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Journal Article

Ultra High-Resolution fMRI in Monkeys with Implanted RF Coils

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http://pubman.mpdl.mpg.de/cone/persons/resource/persons84063

Logothetis,  NK
Department Physiology of Cognitive Processes, Max Planck Institute for Biological Cybernetics, Max Planck Society;

http://pubman.mpdl.mpg.de/cone/persons/resource/persons84805

Merkle,  H
Max Planck Institute for Biological Cybernetics, Max Planck Society;

http://pubman.mpdl.mpg.de/cone/persons/resource/persons83787

Augath,  MA
Department Physiology of Cognitive Processes, Max Planck Institute for Biological Cybernetics, Max Planck Society;

http://pubman.mpdl.mpg.de/cone/persons/resource/persons84262

Trinath,  T
Department Physiology of Cognitive Processes, Max Planck Institute for Biological Cybernetics, Max Planck Society;

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Citation

Logothetis, N., Merkle, H., Augath, M., Trinath, T., & Ugurbil, K. (2002). Ultra High-Resolution fMRI in Monkeys with Implanted RF Coils. Neuron, 35(2), 227-242. doi:10.1016/S0896-6273(02)00775-4.


Cite as: http://hdl.handle.net/11858/00-001M-0000-0013-DF86-4
Abstract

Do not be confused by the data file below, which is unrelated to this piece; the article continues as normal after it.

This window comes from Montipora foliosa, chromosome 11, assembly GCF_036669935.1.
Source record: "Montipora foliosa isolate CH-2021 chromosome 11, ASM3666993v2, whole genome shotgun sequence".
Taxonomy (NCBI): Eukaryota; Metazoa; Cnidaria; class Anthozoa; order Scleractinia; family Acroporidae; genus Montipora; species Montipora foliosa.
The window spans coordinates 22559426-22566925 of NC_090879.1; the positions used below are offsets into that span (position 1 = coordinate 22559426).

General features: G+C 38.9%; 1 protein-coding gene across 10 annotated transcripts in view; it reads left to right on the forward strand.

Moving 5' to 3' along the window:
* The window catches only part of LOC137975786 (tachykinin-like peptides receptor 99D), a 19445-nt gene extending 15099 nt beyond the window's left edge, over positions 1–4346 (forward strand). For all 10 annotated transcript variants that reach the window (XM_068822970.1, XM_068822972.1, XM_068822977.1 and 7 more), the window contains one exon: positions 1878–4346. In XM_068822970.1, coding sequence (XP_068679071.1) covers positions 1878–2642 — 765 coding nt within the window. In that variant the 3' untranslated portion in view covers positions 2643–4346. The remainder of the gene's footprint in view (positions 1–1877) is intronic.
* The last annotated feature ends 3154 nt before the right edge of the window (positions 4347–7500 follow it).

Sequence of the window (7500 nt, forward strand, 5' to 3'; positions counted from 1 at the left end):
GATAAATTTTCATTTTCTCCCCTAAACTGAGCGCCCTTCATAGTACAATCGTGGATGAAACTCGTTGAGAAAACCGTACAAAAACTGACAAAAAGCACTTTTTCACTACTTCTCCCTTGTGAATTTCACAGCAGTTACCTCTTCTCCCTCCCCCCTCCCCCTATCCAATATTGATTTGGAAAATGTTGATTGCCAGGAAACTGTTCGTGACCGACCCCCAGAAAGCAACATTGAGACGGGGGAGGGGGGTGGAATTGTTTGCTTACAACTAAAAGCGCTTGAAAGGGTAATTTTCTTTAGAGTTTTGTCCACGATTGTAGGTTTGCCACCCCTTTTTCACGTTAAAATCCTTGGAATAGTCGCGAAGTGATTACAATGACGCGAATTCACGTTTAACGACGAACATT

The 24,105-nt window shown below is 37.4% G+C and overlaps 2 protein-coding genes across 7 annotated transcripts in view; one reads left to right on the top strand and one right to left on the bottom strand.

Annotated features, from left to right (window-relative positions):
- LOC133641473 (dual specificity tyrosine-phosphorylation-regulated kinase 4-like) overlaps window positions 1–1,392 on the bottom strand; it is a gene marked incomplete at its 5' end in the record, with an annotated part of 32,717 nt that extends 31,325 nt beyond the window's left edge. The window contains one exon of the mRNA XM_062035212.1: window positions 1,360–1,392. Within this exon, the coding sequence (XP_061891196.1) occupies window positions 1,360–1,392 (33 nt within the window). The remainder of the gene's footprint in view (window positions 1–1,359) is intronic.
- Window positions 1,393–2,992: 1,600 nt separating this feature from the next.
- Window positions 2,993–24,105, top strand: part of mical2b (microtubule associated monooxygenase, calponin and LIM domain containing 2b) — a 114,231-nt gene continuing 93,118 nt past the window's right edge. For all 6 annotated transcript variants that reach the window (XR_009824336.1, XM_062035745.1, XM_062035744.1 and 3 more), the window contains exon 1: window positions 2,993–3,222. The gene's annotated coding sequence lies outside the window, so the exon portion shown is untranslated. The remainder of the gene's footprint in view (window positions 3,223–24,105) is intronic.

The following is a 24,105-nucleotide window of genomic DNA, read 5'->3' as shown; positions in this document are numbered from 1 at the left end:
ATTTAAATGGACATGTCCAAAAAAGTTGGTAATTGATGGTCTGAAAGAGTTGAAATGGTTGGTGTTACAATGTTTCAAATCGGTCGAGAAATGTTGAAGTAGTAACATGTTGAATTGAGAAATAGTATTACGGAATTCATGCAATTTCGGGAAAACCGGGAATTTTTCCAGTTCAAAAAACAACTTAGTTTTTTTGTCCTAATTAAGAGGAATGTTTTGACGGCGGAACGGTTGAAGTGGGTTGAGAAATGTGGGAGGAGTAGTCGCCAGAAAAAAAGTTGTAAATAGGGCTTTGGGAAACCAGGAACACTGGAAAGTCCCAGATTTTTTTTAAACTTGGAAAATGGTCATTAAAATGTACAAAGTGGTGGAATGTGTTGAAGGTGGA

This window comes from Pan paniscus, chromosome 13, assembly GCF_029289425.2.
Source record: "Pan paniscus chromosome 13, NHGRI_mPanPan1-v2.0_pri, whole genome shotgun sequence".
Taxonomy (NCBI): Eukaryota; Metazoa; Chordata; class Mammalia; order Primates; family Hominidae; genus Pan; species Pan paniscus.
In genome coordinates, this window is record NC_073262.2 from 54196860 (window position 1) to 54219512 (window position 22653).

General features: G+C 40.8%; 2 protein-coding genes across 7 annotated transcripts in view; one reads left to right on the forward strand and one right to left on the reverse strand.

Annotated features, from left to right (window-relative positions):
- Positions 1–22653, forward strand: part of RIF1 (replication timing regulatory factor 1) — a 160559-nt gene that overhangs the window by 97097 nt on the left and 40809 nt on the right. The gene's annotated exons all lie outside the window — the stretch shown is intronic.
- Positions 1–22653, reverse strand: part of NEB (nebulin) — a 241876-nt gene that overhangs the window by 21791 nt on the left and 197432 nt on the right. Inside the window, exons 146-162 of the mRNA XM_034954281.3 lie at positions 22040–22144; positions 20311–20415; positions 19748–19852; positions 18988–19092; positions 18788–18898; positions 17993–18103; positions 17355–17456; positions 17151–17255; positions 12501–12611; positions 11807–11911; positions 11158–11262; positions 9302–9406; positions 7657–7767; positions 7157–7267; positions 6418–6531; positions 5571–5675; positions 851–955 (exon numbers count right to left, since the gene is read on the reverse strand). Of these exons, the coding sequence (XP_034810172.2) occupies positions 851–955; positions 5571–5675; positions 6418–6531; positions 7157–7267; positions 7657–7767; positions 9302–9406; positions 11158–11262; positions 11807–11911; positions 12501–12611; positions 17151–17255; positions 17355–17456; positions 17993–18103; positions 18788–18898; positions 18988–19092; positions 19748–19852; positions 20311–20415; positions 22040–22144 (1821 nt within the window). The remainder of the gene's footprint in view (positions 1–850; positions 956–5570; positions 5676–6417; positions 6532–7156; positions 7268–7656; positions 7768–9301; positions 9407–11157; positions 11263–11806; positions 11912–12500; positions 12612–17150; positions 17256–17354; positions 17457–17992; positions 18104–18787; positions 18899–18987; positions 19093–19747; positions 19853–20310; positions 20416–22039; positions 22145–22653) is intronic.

Spatiotemporally resolved functional MRI (fMRI) in animals can reveal how wide-spread neural networks are organized and accompanying electrophysiological recordings can show how small neural assemblies contribute to this organization. Here we present a novel technique that yields high-resolution structural and functional images of the monkey brain with small, tissue-compatible, intraosteally implantable radiofrequency coils. Voxel sizes as small as 0.0113 μl with high signal-to-noise and contrast-to-noise ratios were obtained, revealing both structural and functional cortical architecture in great detail. Up to a certain point, contrast sensitivity increased with decreasing voxel size, probably because of the decreased partial volume effects. Spatial specificity was demonstrated by the lamina-specific activation in experiments comparing responses to moving and flickering stimuli. The implications of this technique for combined fMRI/electrophysiology experiments and its limitations in terms of spatial coverage are discussed.